"Read My Lips"
Never has partial deafness been put to such mischievous use. Never has such unrequited love gone so far toward requitement. Never has criminal potential found such fertile ground. Such are the threads that weave this devious mystery thriller cum love tale and revenge plot with such unexpected twists and character traits.
Physical traits as well. Clara (Emmanuelle Devos) is an almost deaf secretary-executive assistant in a construction firm that plays the bidding game any way it can to acquire business in a highly political, you-help-me-I-help-you pragmatism. Interoffice competition is fierce as jobs that she's researched are lifted from her by others looking for credit and commissions. Sensing her despondency her boss attempts to lift her spirits and her output by suggesting she hire an assistant.
Clara hears okay with her hearing aid but the affliction has enabled her to read lips from afar. Perhaps better than possible in real life. In any case, she proceeds to hire Paul (Vincent Cassel), the first man the agency sends over. Clearly, she's not trained in personnel, failing to ask fundamental questions of the obviously lying applicant, but this simply makes the point that her attraction to him is stronger than concerns about his suitability for the job.
He's totally unsuitable, in fact, never having operated a fax machine, a copy machine, a coffee machine or any other office implement in his entire life, for that matter. What his history contains is a stint in jail, a big debt to a criminal, and an obligation to report regularly to his parole officer (Olivier Perrier), on pain of a return behind bars. What Paul is trained for is little beyond the ready scam, the street intrigue, the quick buck. But, he plays Clara's little game, satisfies his parole officer and even wears very smart office clothes.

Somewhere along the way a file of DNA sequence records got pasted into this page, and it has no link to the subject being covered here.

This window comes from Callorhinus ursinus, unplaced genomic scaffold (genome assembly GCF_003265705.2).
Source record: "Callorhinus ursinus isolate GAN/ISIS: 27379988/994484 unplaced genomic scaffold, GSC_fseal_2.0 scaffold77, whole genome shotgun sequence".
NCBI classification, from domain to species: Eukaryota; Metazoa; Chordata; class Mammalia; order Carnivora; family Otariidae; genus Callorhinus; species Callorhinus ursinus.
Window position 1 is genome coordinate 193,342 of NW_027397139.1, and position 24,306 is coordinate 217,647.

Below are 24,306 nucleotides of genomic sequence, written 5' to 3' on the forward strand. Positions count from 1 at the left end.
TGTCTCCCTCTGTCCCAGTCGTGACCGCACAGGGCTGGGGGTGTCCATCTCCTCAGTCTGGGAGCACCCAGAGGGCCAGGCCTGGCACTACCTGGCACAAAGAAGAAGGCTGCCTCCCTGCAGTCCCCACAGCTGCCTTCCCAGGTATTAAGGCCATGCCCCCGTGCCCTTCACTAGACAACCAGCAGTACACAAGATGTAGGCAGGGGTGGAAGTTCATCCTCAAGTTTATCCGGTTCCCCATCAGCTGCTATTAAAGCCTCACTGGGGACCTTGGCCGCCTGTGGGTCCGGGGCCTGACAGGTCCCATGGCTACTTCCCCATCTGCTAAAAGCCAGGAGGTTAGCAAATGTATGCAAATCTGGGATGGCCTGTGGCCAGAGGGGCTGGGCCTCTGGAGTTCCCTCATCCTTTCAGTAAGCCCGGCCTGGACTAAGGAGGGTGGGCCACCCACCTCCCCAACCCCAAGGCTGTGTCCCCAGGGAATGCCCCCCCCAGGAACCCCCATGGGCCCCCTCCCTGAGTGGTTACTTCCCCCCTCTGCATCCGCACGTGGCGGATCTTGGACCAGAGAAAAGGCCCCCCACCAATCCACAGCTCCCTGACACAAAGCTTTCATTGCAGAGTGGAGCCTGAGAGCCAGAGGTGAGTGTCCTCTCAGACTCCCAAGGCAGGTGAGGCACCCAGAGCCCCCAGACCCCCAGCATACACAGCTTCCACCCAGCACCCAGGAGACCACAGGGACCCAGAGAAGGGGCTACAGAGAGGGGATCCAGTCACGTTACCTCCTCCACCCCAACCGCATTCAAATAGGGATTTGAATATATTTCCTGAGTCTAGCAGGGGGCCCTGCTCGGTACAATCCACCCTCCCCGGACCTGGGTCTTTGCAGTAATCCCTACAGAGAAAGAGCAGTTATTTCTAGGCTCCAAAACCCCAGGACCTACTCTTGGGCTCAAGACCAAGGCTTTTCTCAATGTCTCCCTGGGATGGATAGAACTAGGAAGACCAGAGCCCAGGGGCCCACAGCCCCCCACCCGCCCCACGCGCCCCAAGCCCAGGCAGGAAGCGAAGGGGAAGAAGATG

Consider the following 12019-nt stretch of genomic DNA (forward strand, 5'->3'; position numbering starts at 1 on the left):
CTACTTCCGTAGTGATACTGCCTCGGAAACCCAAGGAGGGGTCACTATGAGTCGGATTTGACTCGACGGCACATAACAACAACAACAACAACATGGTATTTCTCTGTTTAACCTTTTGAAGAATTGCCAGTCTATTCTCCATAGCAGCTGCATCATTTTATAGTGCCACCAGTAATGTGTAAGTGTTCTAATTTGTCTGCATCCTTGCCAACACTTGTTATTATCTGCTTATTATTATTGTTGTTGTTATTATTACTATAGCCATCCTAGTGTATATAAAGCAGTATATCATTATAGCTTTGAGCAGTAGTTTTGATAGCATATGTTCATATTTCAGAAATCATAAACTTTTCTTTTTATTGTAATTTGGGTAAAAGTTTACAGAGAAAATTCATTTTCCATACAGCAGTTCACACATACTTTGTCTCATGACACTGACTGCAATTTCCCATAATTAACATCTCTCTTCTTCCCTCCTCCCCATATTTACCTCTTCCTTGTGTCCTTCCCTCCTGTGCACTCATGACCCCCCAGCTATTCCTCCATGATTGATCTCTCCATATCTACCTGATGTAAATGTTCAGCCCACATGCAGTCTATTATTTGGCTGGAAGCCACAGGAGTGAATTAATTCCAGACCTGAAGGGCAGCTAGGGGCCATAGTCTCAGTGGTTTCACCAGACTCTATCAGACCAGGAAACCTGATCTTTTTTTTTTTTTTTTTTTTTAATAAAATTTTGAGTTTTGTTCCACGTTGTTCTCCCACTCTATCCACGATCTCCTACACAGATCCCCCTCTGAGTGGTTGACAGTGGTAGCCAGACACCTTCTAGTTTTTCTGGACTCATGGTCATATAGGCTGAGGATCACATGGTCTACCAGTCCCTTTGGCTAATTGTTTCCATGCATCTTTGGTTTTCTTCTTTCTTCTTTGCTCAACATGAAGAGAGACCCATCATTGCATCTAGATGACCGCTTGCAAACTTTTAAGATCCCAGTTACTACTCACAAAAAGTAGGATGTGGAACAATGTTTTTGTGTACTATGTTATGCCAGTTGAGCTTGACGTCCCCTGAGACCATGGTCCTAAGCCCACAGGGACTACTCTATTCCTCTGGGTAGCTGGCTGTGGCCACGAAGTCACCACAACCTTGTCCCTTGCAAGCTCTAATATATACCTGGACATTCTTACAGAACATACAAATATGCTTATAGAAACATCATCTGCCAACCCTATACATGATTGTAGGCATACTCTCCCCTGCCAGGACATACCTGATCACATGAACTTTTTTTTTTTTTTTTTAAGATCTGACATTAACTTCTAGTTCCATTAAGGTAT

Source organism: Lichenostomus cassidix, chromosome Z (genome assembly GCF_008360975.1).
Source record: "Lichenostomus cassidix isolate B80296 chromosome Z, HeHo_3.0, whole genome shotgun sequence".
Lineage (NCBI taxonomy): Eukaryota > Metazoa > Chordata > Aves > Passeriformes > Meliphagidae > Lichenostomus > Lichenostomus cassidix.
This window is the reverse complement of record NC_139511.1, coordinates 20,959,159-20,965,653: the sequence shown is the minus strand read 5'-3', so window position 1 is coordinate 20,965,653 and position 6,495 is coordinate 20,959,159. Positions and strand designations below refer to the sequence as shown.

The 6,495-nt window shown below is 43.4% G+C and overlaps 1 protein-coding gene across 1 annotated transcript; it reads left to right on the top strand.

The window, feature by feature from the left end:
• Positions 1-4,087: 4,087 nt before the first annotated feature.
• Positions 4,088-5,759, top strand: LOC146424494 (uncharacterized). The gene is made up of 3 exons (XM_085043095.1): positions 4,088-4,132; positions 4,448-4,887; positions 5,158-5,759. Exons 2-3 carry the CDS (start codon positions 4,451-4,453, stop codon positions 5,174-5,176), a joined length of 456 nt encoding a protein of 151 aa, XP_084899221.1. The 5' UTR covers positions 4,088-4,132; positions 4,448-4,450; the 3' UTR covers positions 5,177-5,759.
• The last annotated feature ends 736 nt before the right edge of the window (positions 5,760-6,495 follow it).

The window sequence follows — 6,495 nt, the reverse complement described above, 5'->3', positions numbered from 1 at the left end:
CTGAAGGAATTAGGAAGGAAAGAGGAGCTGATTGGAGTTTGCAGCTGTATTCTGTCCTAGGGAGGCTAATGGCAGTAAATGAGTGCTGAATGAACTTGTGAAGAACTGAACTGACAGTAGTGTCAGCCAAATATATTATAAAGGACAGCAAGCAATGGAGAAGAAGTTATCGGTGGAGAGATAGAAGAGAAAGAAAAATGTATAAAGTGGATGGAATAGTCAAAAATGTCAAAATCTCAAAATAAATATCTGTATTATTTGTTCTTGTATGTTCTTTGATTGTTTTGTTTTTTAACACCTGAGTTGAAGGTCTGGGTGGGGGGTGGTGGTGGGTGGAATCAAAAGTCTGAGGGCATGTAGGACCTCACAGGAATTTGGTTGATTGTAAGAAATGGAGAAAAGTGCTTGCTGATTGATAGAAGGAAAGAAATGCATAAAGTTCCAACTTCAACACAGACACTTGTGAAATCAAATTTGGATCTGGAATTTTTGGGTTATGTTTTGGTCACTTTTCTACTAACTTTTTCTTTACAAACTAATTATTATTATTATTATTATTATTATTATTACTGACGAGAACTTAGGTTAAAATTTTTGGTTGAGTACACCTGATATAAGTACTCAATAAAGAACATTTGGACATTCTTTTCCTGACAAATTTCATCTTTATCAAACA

Clara, a woman of no great physical beauty and a social life to match, soon has us entwined in her straight ahead predilection for honesty, so we're surprised to see her cover so completely for Paul's shortcomings while training him to do a convincing job of secretarial assistant. But, he hates it, and though he tries honestly to maintain it, a beating by a mob boss's henchman coupled with a demand for the debt he owes, forces him to make a deal with his debtor to work off the amount, causing him to quit the office job for his new position as bartender.
But not before he has noted Clara's ability to read lips and, when he discovers the gangster he's now working for is having meetings with some very bad guys, knowing that Clara would do just about anything for him, he cajoles her into spying on the boss and his plot by reading their lips from a rooftop across the street. Larceny is about to happen and Paul wants a piece, as well as a way out.
Does he want Clara? He says he'll split whatever money may be involved with her, but will he? To find out, see this intricately plotted character piece with such considerable turns of destiny for Clara. Somehow, plain as she is, she comes off as a beauty, whose fate we're grossly involved with as we go along with her delicious deviousness in crossing over to the criminal side of the fence with such problem-solving commitment.
We would have thought she'd never do that; we would have thought we'd never go along with where she's headed; but this is a film that has a handle on the emotional, deadpan levers that keeps us rooting for her, for them, for some pretty unlikely unlikeabilities. Somehow, director/co-writer Jacques Audiard makes it all work so engaging, in fact, that the hand held camera, though tiresome and overused, is sort of beside the point.
If this were a film that had a wide enough audience we'd be thinking in terms of an academy award nomination for Devos, but that's probably not going to happen despite the fact that she won France's "Cesar" award as best actress in that filmloving country.
All casting is superb and the perfectly pitched Cassel as a semi-criminal, a two-bit jailbird with opportunistic tendencies in a world where strength and practicality reign, is a revelation. Even while his creepiness puts you on edge and while you worry about his taking advantage of this poor girl, he has you in his grip. Fascination in him never wanes.
And never in the story. It's a journey on a road seldom travelled, landscaped with poignancy and rare, essentially immoral, black comedy. Perhaps it's as enjoyable a ride as it is because it appeals to the mischievous element in all of us.